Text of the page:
Even beginnings have a beginning. We begin with the story of Reb Aizik Reb Yekeles,1 who lived in Crackow in dire financial circumstances with his wife and children. Reb Aizik sighed for riches to the scoffing cynicism of his good wife. There came a time, however, when Reb Aizik began to have a recurring dream; he dreamed that under the bridge in Prague his fortune awaited him. His wife would not hear of his outlandish plan to make the long and dangerous journey to Prague, stressing her inability to manage without his meager, though regular, income.

Undeterred, Reb Aizik slipped away, arriving exhausted but intact, to Prague and the bridge of his visions.

To his disappointment, he found the bridge heavily guarded, scotching any plan to dig under the pylons. Unable to think of any better plan Reb Aizik decided to rest up and wait for a meaningful opportunity.

After some days, an officer of the guards, suspicious of his constant inactive presence, ordered him to explain himself. In fear of the considerable imminent danger, the hapless traveler decided to tell the truth, and repeated his dreams to his grim interrogator. The soldier burst into raucous laughter. How could anyone be so stupid! How could anyone travel so far on a dream! Why, he himself had a recurring dream of some Jew in Crackow with a fortune buried under his stove. Did he, for a moment, consider going to Crackow?

Whatever else, Reb Aizik was not dense. He left immediately for Crackow. Ignoring his wife’s fury, he rushed straight for the stove, tearing it from its place. Deaf to his wife’s remonstrations, Reb Aizik began to dig in frenzy. A deep thud confirmed the presence of a large chest. Upon inspection to the incredulous surprise of all the family, there lay revealed hundreds of shining gold coins.

In the last hundred years or so, Jews have looked abroad for cultural wealth and sustenance. We have tried business, the professions, art, science and politics. We have assumed that our wealth would be discovered under any one of these new and apparently exciting bridges. The truth is that our treasure is under our own stove. It lies in the immeasurable wealth of our learning and traditions, which offer totally disproportionate nourishment for the Jewish soul. This nourishment is present in the many diverse meals of each Sedra of our Torah. We will take a morsel together from each week as it applies to, and in fact structures, each Jew’s week. Hopefully, this will lead to a heightened consciousness of the vast and fabulous treasure we have at home.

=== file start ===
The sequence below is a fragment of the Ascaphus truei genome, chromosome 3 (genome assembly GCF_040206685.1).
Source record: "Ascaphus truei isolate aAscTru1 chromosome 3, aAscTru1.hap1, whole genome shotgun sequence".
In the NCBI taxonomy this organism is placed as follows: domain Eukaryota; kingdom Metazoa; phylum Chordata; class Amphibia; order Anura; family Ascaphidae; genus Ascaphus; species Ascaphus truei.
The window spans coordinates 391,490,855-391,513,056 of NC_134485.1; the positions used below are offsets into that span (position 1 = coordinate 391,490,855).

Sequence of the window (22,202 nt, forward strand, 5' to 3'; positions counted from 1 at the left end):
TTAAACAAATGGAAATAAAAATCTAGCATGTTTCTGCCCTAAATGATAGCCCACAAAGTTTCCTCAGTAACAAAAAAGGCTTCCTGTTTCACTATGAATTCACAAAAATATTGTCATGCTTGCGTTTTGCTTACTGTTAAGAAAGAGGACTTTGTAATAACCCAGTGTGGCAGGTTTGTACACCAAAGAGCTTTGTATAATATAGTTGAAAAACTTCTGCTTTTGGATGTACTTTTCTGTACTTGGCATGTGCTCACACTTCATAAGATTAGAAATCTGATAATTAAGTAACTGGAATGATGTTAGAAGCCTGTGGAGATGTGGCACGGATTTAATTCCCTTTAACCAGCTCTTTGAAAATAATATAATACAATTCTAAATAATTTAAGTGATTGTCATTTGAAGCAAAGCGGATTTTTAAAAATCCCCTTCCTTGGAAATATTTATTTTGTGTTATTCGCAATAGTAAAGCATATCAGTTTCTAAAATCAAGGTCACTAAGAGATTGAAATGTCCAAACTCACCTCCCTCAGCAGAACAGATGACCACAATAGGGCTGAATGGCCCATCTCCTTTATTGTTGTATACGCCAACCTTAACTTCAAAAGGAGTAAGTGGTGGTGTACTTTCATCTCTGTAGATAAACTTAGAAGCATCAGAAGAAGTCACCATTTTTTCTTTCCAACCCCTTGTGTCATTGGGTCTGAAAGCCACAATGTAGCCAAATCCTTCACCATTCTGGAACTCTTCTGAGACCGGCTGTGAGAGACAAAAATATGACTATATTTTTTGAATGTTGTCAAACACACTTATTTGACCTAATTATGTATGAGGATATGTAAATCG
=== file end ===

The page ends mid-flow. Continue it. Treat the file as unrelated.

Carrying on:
The first word of the Torah is Bereishis, usually translated as “In the Beginning.” The word better translates as “Two firsts”, (Beis = two, reishis = first).2

We learn that the world was created by HaShem for two firsts, the Torah and Am Yisrael.3

One of the most difficult obstacles in really learning for beginners is the appreciating of this concept. A sacred cow of our society dictates no differences between people. The average sophisticated reader has great difficulty with the notion of Am Yisrael being special, different and chosen. A Jew, uneducated in Torah will shift uncomfortably when confronted with the proposition that the world was created for Torah and for us. Yet so it is — but the proposition needs to be understood and understood well.

In order to do so, we need to consider the notion of purpose. There is superficial purpose and primary purpose. For example; A lawyer is rushing to court. If questioned as to why he is rushing, he will explain it is so that he will not be late for the judge. But is this really why he is rushing? A more inner purpose is that his job depends on his performance. It is his job performance which is his focus, not the judge. But is this really why he is rushing? A more inner purpose again is not really the job-performance, it is the need for money. Deeper still, it is not really the money but the purchasing power of the money. So, we see there are various levels to purpose — those more superficial and those more intrinsic.4

We learn in Chassidus that G‑d’s purpose in creating the world (and recreating it every second) is a secondary, not a primary, purpose. The primary purpose was not the creation of the world (including inert matter, plant life, animals and human beings). The real purpose was Torah and Am Yisrael, and in order that Am Yisrael can accomplish its task through Torah, the world was, and is, secondarily created.5

As we travel together we will learn that the primary purpose of creation was, and is, that Am Yisrael make a dwelling place for HaShem in the lowest of possible worlds — this physical world. This we will see is achieved by learning Torah and performing mitzvos. In order for this to be accomplished the world is secondarily required.

This week sets the tone of the ensuing year, being the first week’s Torah portion. One of the lights that shine from this week’s Sedra allows a Jew to focus on his ultimate purpose. This is to realize that the world is secondary and that he and his sacred task are primary.

When a Jew tunes into his purpose and this awesome responsibility, the by-product is happiness; the happiness that comes from fulfilling the potential of one’s created purpose in life.